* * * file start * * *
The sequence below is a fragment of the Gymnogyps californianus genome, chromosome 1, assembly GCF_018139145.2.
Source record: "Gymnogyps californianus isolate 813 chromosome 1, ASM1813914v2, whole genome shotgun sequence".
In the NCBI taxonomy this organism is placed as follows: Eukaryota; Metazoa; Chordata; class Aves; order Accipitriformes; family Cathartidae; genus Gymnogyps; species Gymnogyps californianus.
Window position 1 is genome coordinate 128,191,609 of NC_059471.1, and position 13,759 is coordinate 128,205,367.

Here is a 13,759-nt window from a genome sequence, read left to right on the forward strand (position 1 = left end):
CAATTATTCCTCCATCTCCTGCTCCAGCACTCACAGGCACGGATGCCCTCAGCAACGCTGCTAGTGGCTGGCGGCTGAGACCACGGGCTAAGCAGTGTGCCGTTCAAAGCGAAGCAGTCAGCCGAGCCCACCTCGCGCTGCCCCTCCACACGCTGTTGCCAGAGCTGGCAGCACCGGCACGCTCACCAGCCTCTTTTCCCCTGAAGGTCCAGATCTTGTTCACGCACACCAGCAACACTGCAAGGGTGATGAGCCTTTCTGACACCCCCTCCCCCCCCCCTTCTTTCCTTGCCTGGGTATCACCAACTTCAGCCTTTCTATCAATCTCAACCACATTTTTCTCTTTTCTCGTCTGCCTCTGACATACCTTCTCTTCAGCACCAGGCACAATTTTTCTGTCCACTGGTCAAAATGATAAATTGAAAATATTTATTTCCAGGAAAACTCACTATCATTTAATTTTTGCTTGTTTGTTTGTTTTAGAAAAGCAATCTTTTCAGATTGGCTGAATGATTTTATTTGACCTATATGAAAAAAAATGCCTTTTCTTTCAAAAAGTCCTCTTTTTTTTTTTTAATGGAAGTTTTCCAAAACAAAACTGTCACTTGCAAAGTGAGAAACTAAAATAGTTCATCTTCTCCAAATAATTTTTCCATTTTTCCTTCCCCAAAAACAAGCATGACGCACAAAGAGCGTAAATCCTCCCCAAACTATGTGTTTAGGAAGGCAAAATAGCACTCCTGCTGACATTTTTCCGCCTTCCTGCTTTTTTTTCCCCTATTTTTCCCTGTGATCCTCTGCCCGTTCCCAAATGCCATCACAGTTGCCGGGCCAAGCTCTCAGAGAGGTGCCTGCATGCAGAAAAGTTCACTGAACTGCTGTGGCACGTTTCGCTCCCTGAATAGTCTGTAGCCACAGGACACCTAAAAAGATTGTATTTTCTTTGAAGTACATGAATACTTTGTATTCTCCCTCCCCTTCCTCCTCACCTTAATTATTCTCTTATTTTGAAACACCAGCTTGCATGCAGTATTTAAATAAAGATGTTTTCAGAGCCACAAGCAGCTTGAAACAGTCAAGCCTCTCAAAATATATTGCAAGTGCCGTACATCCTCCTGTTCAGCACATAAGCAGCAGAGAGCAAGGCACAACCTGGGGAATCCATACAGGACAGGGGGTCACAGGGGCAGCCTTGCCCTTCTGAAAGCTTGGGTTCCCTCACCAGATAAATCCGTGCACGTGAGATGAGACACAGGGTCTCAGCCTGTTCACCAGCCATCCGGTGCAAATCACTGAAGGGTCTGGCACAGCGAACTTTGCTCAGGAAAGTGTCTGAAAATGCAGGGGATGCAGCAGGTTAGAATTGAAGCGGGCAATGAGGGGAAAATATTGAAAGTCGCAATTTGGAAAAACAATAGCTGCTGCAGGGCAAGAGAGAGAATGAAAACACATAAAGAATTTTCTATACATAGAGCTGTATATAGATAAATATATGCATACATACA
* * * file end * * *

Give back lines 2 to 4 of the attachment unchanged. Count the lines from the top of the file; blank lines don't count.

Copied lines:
Source record: "Gymnogyps californianus isolate 813 chromosome 1, ASM1813914v2, whole genome shotgun sequence".
In the NCBI taxonomy this organism is placed as follows: Eukaryota; Metazoa; Chordata; class Aves; order Accipitriformes; family Cathartidae; genus Gymnogyps; species Gymnogyps californianus.
Window position 1 is genome coordinate 128,191,609 of NC_059471.1, and position 13,759 is coordinate 128,205,367.